It’s not every day that we admit to or decide to face what we fear the most. I’ve often wondered why that is. Is it out of pride? Reluctance? Anxiety? Fear of the aftermath having faced the fear? It’s a complex business which is daunting but important to do. Writing this post put me in two minds: firstly I’m about bare all with whoever is reading this post. Secondly, it’s the first time that I’m going to put what is in my head and heart into words. In addition, I’m aware that some individuals may choose to use this against me; oh well.
The story of Achilles and his downfall gave rise to the popular saying: “Achilles’ heel.” It’s a phrase that I’ve always loved thinking about because I love the story behind it. Whilst an Achilles’ heel is mainly referred to our feet, it’s a concept which can be applied to the way we view ourselves. I don’t have a six-pack or ripped abs. I’m not model thin with striking features and a neverending sum of money in the bank. I’m an ordinary every day person who, like many others, is on their journey through life. Sometimes it’s full of sunflowers and happiness. Other times it’s dark and full of thorns.
I firmly believe that struggle and having to get back up after a setback, makes us into the person we are supposed to be. If that makes sense. Everyone has their own version of an “Achilles’ heel” and it can be almost anything. For me, it’s these poisonous six words: “You are exactly like your mother.” Even seeing that written down makes me feel deeply unsettled. When it’s said to me, it’s even worse. It’s like someone peeling off a scab and poking at it for fun. After all this time, it still touches a nerve.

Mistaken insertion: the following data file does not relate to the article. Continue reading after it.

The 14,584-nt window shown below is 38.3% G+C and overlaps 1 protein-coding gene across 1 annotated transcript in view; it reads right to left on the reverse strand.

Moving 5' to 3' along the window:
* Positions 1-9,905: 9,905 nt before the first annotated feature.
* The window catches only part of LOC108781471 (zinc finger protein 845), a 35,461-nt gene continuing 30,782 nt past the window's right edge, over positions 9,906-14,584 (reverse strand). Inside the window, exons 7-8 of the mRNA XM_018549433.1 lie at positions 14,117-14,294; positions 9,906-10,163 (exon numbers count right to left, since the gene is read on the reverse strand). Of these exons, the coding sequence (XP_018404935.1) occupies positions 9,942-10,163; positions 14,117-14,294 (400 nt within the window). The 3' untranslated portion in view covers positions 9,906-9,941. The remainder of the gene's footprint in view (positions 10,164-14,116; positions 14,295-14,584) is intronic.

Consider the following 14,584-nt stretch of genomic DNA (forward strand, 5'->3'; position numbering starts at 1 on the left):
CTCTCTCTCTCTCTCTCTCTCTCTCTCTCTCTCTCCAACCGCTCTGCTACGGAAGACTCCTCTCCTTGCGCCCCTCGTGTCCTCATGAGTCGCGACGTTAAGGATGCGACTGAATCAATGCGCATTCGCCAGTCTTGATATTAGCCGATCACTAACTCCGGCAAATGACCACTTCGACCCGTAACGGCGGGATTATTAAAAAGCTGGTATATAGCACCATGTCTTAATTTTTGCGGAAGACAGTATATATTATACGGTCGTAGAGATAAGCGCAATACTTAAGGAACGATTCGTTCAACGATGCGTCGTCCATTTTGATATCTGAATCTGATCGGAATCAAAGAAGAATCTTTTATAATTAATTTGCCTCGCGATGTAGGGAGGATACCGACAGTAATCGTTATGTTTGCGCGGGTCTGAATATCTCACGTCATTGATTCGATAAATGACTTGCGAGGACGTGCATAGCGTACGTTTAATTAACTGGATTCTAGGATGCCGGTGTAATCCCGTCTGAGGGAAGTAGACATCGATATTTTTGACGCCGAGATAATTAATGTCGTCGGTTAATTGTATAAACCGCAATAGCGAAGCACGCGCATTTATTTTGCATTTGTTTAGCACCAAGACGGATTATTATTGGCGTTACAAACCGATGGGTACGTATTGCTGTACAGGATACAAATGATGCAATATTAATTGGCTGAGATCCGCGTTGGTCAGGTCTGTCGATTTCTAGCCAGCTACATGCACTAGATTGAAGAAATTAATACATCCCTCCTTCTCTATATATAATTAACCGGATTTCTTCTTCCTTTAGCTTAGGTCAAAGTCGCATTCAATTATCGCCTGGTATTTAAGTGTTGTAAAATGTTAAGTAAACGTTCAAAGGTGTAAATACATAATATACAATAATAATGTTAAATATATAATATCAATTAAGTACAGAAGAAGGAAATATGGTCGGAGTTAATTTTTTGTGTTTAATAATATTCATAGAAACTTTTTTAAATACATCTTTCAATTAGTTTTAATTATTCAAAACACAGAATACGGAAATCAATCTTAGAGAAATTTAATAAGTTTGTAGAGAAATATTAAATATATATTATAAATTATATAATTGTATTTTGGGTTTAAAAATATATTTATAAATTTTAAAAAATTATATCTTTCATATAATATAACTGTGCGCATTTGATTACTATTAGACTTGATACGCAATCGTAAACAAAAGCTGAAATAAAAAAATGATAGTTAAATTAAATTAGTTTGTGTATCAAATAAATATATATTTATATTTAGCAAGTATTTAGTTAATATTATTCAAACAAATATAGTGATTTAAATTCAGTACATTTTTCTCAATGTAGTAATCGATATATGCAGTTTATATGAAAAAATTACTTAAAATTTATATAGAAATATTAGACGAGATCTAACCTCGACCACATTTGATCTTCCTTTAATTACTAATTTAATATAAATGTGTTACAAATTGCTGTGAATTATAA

I have my reasons as to why those six words manage to shake my core and unsettle me – if I’m strong enough, I’ll write that chapter of my life in a future blog post. When I was younger, I’d do anything to not look, act like or sound like my mum. My younger mind’s reasoning was: “Of course, this sounds stupid and futile – I have 50% of my mother’s genes in my DNA, so on a genetic level I can’t ever fully rid myself of her. But if I can do absolutely anything to not behave like her, I’ll do it.”
That way of thinking ruled me for a very long time and it wasn’t until someone very close to me uttered those six poisonous words at the weekend. It upset me and I cried myself to sleep because I couldn’t handle being compared to the person whom I had tried so hard to not be like. It felt like I had somehow failed myself. That I had let myself down and become the very thing I never want to be. I guess that’s why I called it my Achilles’ heel. But then I started thinking about how I needed to change this way of thinking so that it wouldn’t fully derail me in the future.
Whether I like it or not, there will always be an existing element of my mother in me. It’s something that, with time, I will learn to accept and channel in a different way that’s not so toxic to my well being. I might always be referred to as my mother’s daughter. There may be certain attributes of mine, which may cause others to make a link between us. I can’t ever fully escape her. But instead of letting it dictate my emotions and rule my mind, I can begin to look at it from a different angle. One which benefits me.